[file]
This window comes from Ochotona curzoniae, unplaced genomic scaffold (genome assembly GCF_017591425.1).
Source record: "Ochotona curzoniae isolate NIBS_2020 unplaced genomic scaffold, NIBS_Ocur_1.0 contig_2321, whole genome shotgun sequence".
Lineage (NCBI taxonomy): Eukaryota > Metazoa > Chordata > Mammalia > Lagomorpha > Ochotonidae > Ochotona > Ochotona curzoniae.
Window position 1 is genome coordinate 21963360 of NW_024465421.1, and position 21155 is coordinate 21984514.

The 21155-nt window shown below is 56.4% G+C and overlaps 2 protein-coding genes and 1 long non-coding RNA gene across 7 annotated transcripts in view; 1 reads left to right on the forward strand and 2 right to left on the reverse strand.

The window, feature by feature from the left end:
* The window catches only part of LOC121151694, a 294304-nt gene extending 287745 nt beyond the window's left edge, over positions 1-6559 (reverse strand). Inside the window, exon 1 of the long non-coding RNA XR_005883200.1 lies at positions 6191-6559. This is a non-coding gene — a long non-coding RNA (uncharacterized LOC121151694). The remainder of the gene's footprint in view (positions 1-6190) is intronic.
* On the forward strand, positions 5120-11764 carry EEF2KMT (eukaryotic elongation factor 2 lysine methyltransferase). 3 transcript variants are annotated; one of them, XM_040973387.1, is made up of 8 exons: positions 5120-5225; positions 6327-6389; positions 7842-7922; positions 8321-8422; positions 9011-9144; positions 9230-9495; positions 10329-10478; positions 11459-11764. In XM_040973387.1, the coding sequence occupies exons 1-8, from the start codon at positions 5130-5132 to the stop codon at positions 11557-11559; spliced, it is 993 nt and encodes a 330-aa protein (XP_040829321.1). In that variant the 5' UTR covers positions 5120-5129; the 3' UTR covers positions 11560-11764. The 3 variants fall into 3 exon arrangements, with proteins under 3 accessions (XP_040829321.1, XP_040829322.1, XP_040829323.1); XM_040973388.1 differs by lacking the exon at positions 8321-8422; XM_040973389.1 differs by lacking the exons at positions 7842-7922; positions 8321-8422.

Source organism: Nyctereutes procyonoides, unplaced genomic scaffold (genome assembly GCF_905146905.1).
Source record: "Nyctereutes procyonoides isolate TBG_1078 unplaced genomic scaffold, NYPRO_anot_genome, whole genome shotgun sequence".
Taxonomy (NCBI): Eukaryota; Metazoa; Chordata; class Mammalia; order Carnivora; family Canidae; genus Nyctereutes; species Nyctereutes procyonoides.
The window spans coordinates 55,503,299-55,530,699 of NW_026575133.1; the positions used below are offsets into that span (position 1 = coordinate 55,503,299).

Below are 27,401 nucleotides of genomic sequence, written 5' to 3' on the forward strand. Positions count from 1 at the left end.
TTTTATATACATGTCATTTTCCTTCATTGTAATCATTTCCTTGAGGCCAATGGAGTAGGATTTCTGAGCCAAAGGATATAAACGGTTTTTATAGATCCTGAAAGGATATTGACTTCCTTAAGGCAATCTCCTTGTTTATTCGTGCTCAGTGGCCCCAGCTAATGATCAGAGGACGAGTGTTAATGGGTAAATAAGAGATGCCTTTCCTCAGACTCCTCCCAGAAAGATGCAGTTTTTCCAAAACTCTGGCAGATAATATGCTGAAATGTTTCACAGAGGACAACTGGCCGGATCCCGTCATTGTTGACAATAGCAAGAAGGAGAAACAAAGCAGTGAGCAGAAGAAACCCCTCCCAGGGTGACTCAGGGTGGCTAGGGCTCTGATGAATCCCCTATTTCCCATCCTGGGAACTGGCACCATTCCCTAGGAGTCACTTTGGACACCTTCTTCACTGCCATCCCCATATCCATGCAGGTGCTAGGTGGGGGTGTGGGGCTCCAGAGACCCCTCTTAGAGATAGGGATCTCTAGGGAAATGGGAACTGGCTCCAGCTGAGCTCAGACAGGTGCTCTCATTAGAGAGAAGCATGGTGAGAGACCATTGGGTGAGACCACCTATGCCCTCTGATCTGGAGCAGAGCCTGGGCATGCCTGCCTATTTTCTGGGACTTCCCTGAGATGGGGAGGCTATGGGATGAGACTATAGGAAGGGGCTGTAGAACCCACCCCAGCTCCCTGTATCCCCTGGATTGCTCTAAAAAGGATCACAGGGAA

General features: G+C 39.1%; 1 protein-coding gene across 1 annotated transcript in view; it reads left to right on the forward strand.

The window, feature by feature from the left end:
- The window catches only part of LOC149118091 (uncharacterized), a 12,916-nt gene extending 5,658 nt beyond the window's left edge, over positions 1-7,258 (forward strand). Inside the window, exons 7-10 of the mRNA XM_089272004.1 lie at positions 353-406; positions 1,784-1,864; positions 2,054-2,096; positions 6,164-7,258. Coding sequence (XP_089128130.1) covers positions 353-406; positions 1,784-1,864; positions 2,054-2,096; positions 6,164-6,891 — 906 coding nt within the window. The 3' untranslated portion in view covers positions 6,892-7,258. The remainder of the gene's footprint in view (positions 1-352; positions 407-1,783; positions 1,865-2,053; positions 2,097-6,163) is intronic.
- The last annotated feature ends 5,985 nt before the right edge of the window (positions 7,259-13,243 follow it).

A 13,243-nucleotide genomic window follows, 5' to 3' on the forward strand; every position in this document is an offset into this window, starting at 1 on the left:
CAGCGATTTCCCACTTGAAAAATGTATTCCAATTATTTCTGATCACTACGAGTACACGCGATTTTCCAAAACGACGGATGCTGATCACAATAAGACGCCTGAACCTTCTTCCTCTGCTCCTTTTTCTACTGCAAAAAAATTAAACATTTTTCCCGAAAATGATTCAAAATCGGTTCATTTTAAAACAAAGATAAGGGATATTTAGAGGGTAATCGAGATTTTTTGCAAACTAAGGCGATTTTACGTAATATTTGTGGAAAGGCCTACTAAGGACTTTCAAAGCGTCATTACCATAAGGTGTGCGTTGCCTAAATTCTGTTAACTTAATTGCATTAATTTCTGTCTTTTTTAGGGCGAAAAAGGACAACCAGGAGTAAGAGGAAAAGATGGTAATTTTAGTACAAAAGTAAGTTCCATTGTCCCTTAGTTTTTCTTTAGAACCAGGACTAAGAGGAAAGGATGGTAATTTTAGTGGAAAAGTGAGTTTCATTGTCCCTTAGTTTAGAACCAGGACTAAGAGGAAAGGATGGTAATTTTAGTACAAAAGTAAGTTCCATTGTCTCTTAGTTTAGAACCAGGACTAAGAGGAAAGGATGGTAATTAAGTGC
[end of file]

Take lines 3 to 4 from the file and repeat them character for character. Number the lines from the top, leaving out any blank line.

Lineage (NCBI taxonomy): Eukaryota > Metazoa > Chordata > Mammalia > Lagomorpha > Ochotonidae > Ochotona > Ochotona curzoniae.
Window position 1 is genome coordinate 21963360 of NW_024465421.1, and position 21155 is coordinate 21984514.